BtoB

Smartest firms will play well with others

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Another year, another buzz-word. This year’s b-to-b candidate: collaboration.

If b-to-b e-commerce in 2000 was about buying and selling—often through e-marketplaces and via Internet-age constructs like reverse auctions and online catalogs—then 2001 looks to be about collaborating with business partners via the Web.

Online collaboration is truly the real deal. Whether it’s retailers partnering with suppliers to keep excess inventory off their shelves or manufacturers working with supply chain partners to get the right parts to the assembly line at the right time, collaboration has the potential to turn companies, and industries, on their heads.

Indeed, some of the biggest business success stories are the result of wonderful feats of collaboration, accomplished in a pre-Net age.

Consider Wal-Mart Stores Inc., which let suppliers into its warehouses to help manage its inventories. Or Dell Computer Corp., which only takes ownership of parts from suppliers once it has a paying order from a customer. Or so-called contract manufacturers—with futuristic names that sound like something out of “The Jetsons,” such as Solectron Corp. and Flextronics Corp.—which run their assembly lines on demand for makers of PCs, electronics and cell phones, coordinating the delivery of all the needed parts on the fly.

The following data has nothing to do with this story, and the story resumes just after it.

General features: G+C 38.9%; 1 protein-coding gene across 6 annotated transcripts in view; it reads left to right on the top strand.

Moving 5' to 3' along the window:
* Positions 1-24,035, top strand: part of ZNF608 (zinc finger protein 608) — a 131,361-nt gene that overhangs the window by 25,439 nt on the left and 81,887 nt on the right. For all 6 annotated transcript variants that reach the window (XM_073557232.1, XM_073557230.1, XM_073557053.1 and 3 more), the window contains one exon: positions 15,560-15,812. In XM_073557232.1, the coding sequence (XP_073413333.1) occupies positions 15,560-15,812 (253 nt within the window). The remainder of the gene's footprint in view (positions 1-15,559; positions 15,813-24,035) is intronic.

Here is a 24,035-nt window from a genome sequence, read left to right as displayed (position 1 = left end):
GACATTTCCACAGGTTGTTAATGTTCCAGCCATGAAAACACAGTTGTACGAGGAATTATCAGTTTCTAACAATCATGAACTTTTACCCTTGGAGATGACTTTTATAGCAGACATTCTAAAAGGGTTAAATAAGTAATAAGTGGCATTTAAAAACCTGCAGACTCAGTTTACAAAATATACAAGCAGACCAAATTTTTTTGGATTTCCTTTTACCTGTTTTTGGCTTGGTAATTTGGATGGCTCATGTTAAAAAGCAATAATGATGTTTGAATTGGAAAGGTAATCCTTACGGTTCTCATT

Such feats of collaboration will only proliferate now that much of the groundwork for more Web-based collaboration has been laid. In this issue alone, we report on how the retail industry is making a push with so-called CPFR—or collaboration, planning, forecasting and replenishment—tools. Meanwhile, Ariba Inc., poster child for the first round of b-to-b e-commerce, spent more than $2.5 billion to acquire Agile Software Corp., a maker of tools for online b-to-b collaboration.

Is this juggernaut unstoppable? Quite the contrary. The road to online collaboration for most companies will be a bumpy one. Most companies will be deathly afraid to share their demand estimates or sales data with their suppliers. For starters, who knows where this vital information might land? And beyond that, how can a buyer squeeze a bit more discount, or a seller a slightly higher margin, if the parties are laying all their cards on the table?

But smart companies will lay out their cards, because as b-to-b continues to evolve, one primary lesson will continue to become clear: No company can win this game alone. The companies with the best relationships, the ones best at collaboration, will take the prize.

Richard Karpinski is editor at large for BtoB.
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